At the present juncture, there is no better way to increasing access and improving quality than to open up the country to higher education. While government and regulatory institutions can provide some funding, together with a framework and the necessary mechanisms to improve higher education, a lot of the work will have to be carried out at the level of the institutions though some may be left to market forces. Can our public institution at the moment provide postgraduate courses in medicine? If we cannot do it at the moment, is it not fair to allow a foreign institution to do so while we build our own capacity to do so in the future? The same applies for research. Admittedly research is the Cinderella of our higher education. Again international collaboration remains a prerequisite. At present we do not have even have a critical mass of PhDs for many of our taught Masters programmes and consequently research will suffer. The advent of foreign academics in our environment will be a boost to research for it will intensify collaboration, exchange and produce new knowledge.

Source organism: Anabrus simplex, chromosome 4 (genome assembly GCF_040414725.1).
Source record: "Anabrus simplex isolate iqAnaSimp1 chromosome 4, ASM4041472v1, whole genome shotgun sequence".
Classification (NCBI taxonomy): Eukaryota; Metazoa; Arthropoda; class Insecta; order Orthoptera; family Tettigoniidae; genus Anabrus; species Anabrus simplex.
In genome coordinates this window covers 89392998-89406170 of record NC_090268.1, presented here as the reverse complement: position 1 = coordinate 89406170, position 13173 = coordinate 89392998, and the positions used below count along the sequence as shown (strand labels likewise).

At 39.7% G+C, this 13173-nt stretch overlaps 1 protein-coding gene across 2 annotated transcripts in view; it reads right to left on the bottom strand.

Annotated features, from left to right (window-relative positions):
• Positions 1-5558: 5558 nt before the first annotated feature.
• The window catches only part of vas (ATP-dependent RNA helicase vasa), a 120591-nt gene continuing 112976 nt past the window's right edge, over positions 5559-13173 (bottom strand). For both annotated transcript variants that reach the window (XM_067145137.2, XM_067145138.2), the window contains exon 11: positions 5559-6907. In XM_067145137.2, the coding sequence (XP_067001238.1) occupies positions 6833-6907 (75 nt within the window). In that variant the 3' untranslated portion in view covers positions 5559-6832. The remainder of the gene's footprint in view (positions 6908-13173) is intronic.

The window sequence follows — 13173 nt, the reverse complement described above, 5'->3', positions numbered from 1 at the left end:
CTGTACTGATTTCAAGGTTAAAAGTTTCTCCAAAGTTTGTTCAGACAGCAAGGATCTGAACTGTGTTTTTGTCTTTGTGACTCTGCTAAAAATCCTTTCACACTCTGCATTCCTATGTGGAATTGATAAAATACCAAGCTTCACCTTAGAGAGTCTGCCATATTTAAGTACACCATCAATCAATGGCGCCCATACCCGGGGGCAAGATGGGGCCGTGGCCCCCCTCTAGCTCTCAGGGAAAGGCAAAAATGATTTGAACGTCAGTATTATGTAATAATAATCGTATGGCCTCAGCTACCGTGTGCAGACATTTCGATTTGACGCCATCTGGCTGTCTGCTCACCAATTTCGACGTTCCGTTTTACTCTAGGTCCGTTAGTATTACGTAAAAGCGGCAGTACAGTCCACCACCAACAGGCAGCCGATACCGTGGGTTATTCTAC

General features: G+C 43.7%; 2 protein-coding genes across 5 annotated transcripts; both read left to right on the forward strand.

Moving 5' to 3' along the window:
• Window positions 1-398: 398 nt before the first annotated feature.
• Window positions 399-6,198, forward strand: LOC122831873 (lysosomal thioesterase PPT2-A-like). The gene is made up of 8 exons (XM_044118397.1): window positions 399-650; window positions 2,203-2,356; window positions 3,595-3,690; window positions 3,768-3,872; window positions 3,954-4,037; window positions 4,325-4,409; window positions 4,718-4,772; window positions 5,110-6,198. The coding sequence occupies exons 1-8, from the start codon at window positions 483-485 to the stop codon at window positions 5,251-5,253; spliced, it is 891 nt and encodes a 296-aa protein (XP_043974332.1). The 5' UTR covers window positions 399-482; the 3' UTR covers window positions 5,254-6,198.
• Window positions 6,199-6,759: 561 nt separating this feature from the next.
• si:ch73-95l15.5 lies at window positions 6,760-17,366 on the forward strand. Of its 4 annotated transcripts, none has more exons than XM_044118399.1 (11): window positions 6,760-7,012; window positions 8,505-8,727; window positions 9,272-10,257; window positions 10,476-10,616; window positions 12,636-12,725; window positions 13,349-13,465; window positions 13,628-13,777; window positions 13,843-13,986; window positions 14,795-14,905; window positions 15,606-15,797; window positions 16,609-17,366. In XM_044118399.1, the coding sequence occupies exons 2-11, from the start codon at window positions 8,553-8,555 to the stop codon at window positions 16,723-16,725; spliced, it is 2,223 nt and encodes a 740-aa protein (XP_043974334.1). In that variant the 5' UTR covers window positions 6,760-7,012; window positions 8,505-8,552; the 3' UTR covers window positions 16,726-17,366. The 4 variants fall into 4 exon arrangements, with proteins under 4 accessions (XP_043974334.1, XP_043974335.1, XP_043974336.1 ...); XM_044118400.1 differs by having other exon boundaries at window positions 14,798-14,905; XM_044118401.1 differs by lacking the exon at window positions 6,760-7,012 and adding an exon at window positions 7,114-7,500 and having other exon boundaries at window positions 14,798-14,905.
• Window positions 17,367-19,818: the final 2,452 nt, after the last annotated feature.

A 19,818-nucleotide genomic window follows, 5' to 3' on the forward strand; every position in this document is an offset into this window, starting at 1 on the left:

One cannot attract foreign institutions and their academics without attracting students. Our students have travelled all over the world to access higher education because among the many reasons, some of the areas of study are not available and some may never be available locally. The expansion of higher education in Mauritius will not only open access to them but will also attract foreign students. In the past we had students from Brazil and Africa to study sugar technology and today there are many who would like to study in Mauritius just like the thousands of Mauritians who are presently studying abroad.
Education is an exchange of knowledge across countries and borderless education has become a marked feature of higher education. One may be struck by the audacity and ambition of the government’s strategy for higher education. Obviously people with a parochial and insular outlook will develop new phobias and conceal their fears with concern with quality. On the other hand concerns with quality can also be legitimate but it would be dishonest to advance that government is not concerned with quality in both our public and private institutions although we all know that quality education in higher education remains a major challenge in both the developed and the developing worlds.